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'I Love The Smell Of Napalm In The Morning:' The 'Apocalypse Now' Line, Explained

Entertainment | February 2, 2019

Lionsgate/United Artists

"I love the smell of napalm in the morning" from Apocalypse Now (1979) is one of those perfect movie quotes that applies to us all -- even though most of us weren't in Vietnam and have never smelled napalm in the morning. As delivered entirely straight-faced by Lieutenant Colonel Kilgore (Robert Duvall), in director Francis Ford Coppola's war epic, the line expresses many things at once. There's a morbid optimism to it, an enthusiasm for a hellish predicament, a complete command of the details of a situation with a complete lack of interest in its life-or-death gravity. Kilgore fondly speaks of napalm as many of us would of our morning coffee or frying bacon.

But Kilgore, as protagonist and narrator Captain Willard (Martin Sheen) observes, has that x-factor that makes some men thrive in the midst of the chaos of Vietnam. "He was just one of those guys with that weird light around him," Willard tells us. "He just knew he wasn't gonna get so much as a scratch here." While Kilgore's fondness for the death-dealing combustible shocks us, his bulletproof competence and confidence inspires at least a bit of envy.

That's why we say it when we wake up with chaos swarming all around, a day of hell laid out before us. We want to get the day's job done without sweating the existential threats crashing all around us -- we summon our own inner Kilgore: "I love the smell of napalm in the morning. ... It smells like victory."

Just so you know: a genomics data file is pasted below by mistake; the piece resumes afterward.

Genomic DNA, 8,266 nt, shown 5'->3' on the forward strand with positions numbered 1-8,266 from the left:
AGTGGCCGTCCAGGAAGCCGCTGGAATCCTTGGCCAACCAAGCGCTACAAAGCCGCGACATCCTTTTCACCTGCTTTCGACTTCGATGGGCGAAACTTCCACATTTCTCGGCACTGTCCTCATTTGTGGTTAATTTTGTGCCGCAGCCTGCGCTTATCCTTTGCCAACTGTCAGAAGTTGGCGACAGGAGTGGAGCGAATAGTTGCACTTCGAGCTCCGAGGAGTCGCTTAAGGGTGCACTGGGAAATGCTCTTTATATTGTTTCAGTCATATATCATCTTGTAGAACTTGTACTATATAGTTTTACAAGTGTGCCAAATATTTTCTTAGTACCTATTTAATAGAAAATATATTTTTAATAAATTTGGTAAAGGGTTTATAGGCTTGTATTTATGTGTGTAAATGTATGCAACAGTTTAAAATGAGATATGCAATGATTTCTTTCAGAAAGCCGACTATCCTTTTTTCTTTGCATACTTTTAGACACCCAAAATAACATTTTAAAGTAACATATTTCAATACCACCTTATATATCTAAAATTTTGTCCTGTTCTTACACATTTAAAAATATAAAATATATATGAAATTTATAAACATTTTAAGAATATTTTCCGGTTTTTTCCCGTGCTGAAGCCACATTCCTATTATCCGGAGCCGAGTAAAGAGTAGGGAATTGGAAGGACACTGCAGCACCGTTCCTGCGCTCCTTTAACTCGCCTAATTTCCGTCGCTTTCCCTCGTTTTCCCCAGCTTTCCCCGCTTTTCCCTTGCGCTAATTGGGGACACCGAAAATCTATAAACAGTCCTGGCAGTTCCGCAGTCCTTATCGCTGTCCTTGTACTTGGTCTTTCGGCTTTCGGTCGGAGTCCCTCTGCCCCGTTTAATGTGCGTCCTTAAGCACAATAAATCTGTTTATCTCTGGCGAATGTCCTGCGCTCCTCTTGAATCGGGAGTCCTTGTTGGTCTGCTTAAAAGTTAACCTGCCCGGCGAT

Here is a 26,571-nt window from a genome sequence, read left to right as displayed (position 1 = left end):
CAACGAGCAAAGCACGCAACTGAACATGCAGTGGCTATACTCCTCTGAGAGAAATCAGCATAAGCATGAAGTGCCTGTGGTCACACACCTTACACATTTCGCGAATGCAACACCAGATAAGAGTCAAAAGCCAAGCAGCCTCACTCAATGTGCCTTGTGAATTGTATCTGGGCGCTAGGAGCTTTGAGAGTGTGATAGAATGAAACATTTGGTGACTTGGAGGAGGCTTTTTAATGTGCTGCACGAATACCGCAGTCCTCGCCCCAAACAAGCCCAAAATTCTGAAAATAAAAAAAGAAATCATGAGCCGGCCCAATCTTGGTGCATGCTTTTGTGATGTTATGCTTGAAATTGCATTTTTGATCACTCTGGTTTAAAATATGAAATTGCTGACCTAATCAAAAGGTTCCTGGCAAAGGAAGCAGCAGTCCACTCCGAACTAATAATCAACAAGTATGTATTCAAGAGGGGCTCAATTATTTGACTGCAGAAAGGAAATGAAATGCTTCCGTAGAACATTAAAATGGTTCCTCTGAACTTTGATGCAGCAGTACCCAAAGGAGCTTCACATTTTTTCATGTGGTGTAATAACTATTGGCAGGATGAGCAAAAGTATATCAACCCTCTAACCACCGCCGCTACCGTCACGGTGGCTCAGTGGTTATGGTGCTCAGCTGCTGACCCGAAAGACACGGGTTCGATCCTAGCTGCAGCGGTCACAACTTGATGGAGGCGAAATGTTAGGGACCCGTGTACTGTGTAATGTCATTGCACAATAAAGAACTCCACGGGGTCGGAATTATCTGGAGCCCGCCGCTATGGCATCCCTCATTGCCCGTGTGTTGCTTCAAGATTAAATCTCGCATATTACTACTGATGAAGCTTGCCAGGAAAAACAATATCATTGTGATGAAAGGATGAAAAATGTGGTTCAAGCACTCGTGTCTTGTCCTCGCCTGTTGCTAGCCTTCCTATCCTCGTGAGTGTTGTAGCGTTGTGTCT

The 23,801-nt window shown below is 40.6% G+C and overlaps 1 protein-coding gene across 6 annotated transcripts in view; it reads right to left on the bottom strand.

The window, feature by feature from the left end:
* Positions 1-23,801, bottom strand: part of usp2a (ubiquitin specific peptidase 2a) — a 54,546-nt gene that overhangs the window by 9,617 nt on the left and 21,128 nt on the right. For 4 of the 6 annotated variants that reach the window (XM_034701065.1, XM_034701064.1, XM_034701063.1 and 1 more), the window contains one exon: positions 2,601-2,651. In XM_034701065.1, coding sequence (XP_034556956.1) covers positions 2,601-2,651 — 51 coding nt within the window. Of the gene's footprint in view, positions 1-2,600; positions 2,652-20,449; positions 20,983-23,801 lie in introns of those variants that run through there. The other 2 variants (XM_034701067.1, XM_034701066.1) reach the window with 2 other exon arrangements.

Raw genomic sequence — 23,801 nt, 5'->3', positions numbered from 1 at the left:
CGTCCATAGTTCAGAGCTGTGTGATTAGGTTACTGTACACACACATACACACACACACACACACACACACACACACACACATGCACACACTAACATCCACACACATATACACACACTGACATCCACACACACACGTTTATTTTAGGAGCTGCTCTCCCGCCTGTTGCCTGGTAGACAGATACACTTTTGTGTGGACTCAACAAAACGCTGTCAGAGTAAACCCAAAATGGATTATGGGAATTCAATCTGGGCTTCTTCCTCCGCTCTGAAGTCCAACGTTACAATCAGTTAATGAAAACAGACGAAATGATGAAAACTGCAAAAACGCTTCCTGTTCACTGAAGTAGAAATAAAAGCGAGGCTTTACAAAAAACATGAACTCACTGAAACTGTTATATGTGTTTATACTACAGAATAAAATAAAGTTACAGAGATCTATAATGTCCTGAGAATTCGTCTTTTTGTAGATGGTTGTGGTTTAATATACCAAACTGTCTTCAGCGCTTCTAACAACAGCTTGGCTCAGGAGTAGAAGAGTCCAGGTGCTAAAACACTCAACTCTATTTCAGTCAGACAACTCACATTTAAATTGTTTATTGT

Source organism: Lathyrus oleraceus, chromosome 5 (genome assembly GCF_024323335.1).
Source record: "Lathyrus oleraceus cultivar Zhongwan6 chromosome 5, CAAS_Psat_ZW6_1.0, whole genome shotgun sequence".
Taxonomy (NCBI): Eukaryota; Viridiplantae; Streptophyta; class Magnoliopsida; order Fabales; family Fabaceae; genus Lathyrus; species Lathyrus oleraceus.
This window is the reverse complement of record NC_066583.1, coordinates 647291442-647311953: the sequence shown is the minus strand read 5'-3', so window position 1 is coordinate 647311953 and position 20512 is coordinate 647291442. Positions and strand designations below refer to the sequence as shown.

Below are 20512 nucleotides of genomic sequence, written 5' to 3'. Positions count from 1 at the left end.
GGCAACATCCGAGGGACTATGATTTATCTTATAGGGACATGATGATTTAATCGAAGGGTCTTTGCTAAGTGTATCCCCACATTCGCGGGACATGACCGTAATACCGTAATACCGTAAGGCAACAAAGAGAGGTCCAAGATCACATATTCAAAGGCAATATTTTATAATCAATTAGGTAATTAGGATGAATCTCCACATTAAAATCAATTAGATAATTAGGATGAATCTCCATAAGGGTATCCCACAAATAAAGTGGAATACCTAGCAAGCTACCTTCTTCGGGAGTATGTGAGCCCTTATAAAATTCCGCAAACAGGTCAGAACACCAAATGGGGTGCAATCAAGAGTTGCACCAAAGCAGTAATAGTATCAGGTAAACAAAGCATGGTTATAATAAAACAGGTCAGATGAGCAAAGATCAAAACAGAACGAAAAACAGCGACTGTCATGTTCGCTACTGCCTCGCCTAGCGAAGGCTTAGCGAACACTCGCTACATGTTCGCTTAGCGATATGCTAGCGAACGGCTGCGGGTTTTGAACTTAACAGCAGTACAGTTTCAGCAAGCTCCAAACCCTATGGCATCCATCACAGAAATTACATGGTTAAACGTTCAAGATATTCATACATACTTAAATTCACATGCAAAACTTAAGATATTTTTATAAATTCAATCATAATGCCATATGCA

In the 40 years since the release of Apocalypse Now, "I love the smell of napalm in the morning" has taken on a life of its own. It's been misquoted, used in cartoons, and even repurposed to fit into films by guys like Kevin Smith. At this point “napalm” is inescapable.

If you love to quote movies like Apocalypse Now, Jaws, and Dirty Harry, that’s because they were written with the stylistic flourish of John Milius. His screenwriting career has taken him to the Wild West with Jeremiah Johnson, and to the mythical Hyborean Age with Conan the Barbarian, but he most famously brought the horrors of Vietnam to the American people in Apocalypse Now.

Milius isn’t pretentious about the line, and in an interview with CNN he admitted that it just popped into his head one day. Milius said:

I just wrote it -- it just came up. That's what happens. People love to think that all this stuff happens when you write a famous line -- that you really thought about it a lot.

As much as cinephiles love that line, Milius takes greater pride in another famous statement Kilgore says later in the scene: “Charlie don’t surf.”

You're Probably Getting The Quote Wrong

Lionsgate/United Artists

If you’re one of the many people who loves to smell napalm in the morning, mostly because it smells like victory, then you’re also one of the many people saying the line all wrong. The actual quote is much longer than people think it is. Robert Duvall as Lieutenant Colonel Kilgore doesn’t simply say, “I love the smell of napalm in the morning, it smells like victory.”

His actual quote is much more intense, and it nods to the horrors of war that the character faces, and the way they’ve warped his thoughts. Additionally, the racial slur indicates a view that the enemy is subhuman, which prevents remorse over killing them. Kilgore says: 

I love the smell of napalm in the morning. You know, one time we had a hill bombed for 12 hours. When it was all over, I walked up. We didn’t find one of ’em, not one stinkin' dink body. The smell, you know that gasoline smell, the whole hill. Smelled like victory.

What Is Napalm, Anyway?

United Artists